Restrictive Diet May Significantly Help ADHD

By Mike Howard

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A study published in The Lancet has shown a restrictive diet may be helpful in reducing symptoms of Attention Deficit Hyperactivity Disorder (ADHD) in young children.

Study Particulars

  • 100 children between the ages of 4 and 8 were placed on a diet containing no processed foods for five weeks.
  • The restrictive diet began with a diet called the “few foods diet,” which includes just rice, meat, vegetables, pears and water. The researchers then complemented this diet with certain foods, such as potatoes, fruits and wheat.
  • ADHD symptoms diminished in 78 percent of them.
  • When suspected trouble foods were reintroduced into the diet, two-thirds of the children experienced a relapse in symptoms.

The study’s authors had this to say regarding the results;

A strictly supervised restricted elimination diet is a valuable instrument to assess whether ADHD is induced by food… We think that dietary intervention should be considered in all children with ADHD, provided parents are willing to follow a diagnostic restricted elimination diet for a five-week period, and provided expert supervision is available.

Children with ADHD have trouble focusing, paying attention and can be hyperactive.

Sugary foods have long been considered the prime culprit when it comes to hyperactivity, but the evidence in this department is scanty. Food additives, however, seem to be gaining ground as the prime dietary trigger for this disorder.

Conclusions

This research is promising as the results were quite significant. The primary issue, however is whether a) the diet will have sustained results, and b) parents and children alike will be able to follow through with this kind of restrictive eating.

It would make common sense to try and reduce the amount of processed foods in a child’s diet – regardless of whether they exhibit symptoms of ADHD. It would be interesting to have a third treatment arm with a moderate reduction in processed foods.

Image Credit: ADHD facts

6 Comments

  1. Becky

    I have a 9 year old granddaughter that is ADHD. She was on a medication all through last school year. This year we tried taking her off of it. She does Gymnastics, soccer and plays all kinds of other sports, but it has not helped her at all. We have tried other diets for her too. Her grades are getting lower and lower. We have now put her back on the medication and she is doing much better.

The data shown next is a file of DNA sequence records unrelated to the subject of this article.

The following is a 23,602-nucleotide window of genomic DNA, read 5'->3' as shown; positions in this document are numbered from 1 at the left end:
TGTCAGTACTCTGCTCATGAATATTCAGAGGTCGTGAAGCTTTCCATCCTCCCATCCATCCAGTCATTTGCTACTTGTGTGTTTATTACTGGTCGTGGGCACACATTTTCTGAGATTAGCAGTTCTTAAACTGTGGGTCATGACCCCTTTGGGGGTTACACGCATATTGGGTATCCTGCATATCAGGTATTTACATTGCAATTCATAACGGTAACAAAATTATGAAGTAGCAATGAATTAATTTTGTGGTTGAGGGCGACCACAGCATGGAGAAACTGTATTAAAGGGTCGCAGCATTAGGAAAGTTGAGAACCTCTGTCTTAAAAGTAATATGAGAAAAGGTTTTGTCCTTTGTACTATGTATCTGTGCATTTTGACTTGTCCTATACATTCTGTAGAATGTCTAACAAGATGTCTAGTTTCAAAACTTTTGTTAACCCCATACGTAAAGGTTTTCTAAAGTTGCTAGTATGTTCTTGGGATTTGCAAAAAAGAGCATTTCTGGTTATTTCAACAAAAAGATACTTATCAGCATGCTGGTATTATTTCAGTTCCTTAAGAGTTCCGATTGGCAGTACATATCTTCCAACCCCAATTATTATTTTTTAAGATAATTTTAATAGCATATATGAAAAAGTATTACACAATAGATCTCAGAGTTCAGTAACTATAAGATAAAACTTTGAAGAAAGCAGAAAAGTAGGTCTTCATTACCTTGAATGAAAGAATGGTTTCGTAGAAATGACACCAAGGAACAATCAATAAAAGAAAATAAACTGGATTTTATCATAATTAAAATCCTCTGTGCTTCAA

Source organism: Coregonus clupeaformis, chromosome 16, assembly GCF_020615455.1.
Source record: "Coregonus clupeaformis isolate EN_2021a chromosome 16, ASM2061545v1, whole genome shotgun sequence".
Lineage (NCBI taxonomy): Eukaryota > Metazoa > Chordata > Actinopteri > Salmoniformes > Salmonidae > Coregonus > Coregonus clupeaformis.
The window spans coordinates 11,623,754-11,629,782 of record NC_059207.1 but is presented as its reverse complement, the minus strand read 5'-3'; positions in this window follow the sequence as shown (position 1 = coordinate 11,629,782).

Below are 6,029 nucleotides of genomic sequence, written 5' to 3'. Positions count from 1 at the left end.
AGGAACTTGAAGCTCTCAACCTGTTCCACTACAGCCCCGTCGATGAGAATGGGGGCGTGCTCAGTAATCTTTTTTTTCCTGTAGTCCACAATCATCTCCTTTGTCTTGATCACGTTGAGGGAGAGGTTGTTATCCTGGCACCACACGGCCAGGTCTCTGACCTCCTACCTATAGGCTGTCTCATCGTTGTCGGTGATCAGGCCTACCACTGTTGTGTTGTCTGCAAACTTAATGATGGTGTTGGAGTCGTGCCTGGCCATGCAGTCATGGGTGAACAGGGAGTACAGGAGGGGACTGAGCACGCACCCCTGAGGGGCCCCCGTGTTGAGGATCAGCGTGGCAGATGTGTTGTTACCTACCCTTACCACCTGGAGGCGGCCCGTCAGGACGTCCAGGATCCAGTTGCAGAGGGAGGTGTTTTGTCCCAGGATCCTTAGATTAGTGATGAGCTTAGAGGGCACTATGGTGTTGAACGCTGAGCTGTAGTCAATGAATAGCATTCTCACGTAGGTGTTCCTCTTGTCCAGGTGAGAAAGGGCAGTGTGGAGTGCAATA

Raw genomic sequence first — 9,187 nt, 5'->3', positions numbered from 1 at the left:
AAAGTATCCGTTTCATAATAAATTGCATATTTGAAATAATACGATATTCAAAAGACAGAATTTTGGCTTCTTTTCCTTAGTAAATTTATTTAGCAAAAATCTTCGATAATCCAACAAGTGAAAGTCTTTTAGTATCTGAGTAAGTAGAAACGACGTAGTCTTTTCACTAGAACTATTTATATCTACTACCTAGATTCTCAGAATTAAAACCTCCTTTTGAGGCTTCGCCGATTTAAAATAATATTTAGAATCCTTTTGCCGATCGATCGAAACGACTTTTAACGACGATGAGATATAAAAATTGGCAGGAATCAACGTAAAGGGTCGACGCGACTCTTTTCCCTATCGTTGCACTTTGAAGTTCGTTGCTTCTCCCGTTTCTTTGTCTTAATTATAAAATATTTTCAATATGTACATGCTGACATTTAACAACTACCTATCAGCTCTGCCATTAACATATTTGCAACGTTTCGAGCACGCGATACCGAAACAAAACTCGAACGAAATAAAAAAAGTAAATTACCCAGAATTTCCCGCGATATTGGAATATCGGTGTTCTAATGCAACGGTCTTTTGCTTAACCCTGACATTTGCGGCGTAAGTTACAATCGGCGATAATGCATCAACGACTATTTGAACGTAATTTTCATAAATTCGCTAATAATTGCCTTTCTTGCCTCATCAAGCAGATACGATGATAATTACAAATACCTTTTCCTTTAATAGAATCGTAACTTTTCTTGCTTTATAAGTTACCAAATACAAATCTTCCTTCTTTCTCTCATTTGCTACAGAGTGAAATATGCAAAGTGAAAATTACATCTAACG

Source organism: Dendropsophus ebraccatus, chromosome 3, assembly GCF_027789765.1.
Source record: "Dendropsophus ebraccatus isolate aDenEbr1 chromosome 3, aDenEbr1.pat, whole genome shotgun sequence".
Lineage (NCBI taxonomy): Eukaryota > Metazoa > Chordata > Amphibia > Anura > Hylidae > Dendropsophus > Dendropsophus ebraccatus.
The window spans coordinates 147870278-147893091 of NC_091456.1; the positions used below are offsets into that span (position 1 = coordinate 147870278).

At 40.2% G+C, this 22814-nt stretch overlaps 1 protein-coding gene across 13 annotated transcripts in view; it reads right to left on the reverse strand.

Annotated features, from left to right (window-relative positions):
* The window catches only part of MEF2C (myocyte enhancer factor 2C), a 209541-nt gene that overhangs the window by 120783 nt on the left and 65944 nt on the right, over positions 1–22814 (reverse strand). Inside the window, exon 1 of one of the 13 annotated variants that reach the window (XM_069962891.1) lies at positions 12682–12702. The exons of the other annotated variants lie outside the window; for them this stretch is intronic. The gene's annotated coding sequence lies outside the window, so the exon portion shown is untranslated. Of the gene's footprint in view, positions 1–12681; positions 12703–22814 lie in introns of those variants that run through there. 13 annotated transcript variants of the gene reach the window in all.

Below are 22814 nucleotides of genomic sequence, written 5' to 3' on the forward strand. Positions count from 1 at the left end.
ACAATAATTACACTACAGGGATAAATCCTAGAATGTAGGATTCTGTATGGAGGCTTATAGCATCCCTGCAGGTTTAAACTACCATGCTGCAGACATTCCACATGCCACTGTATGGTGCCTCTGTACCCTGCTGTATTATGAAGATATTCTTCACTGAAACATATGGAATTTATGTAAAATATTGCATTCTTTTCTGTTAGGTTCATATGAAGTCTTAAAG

Reply
  2. Spectra

    My sister and brother both have ADD and were diagnosed with it back in the 90’s when it wasn’t as commonly diagnosed. My sis was on dexedrine for hers, but she didn’t like the side effects, so she stopped taking it. She also started eating healthier, avoiding processed foods, etc. and noticed that her symptoms were definitely not as bad. I definitely believe eating a lot of processed foods can be really bad for your brain chemistry. It’s just another sign that we as Americans need to drastically reformat our diets to get rid of the junk.

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  3. Lestamore

    When I was growing up, my brother had ADHD to the point he was removed from school at age 8 in 1990. My mother was into health food, and at her Naturopath’s advice she removed dairy, corn products, refined sweeteners and artificial sweeteners from our diet. This really helped my brother, he was able to succeed at a new school, life was easier for the whole family, and although he had trouble finishing high school, today he is a veteran on his way to an engineering degree.

    I don’t doubt this study at all.

    Reply
  4. Bonnie

    I was reading another article on MSN about whether exercise helps kids with ADHD. Unfortunately exercise doesn’t help their ADHD symptoms. It does help their confidence, and it keeps their bodies healthy in every other way. But I really think the food additives are a major issue.

    Reply
  5. Healthy Hideout

    Thanks for a great write up – I have to say that I’m not surprised by the study particulars. I know a few close friends that don’t give or at least limit the amount of processed “goodies” they allow to their children. The results are quite plainly obvious – well behaved, they listen and they’re not unnecessarily hyper active.

    Information like this should be provided to new parents – It’s important!

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  6. MichaelD

    Perhaps maybe if children ALSO got more exercise there might be a reduction in most of this nonsense. Burn off all that excess energy building up inside and you will have more relaxed and better disciplined children.

    It works for the Dog Whisperer when he trains dogs, and it can work for children as well. Get the exercise, discipline and concentration will improve, and you won’t have as many disgnosed ADHD cases.

    That’s not to say that some kids need medication, but I believe the majority of cases can be resolved with better eating habits and regular exercise.

    Most of the diagnosed cases of ADHD are boys, and with a bunch of these neuritic kids growing up on meds, this can’t be good for society as a whole. Exercise, play, disconnect, and stop eating crap, and many of these conditions can be reduced.

    Reply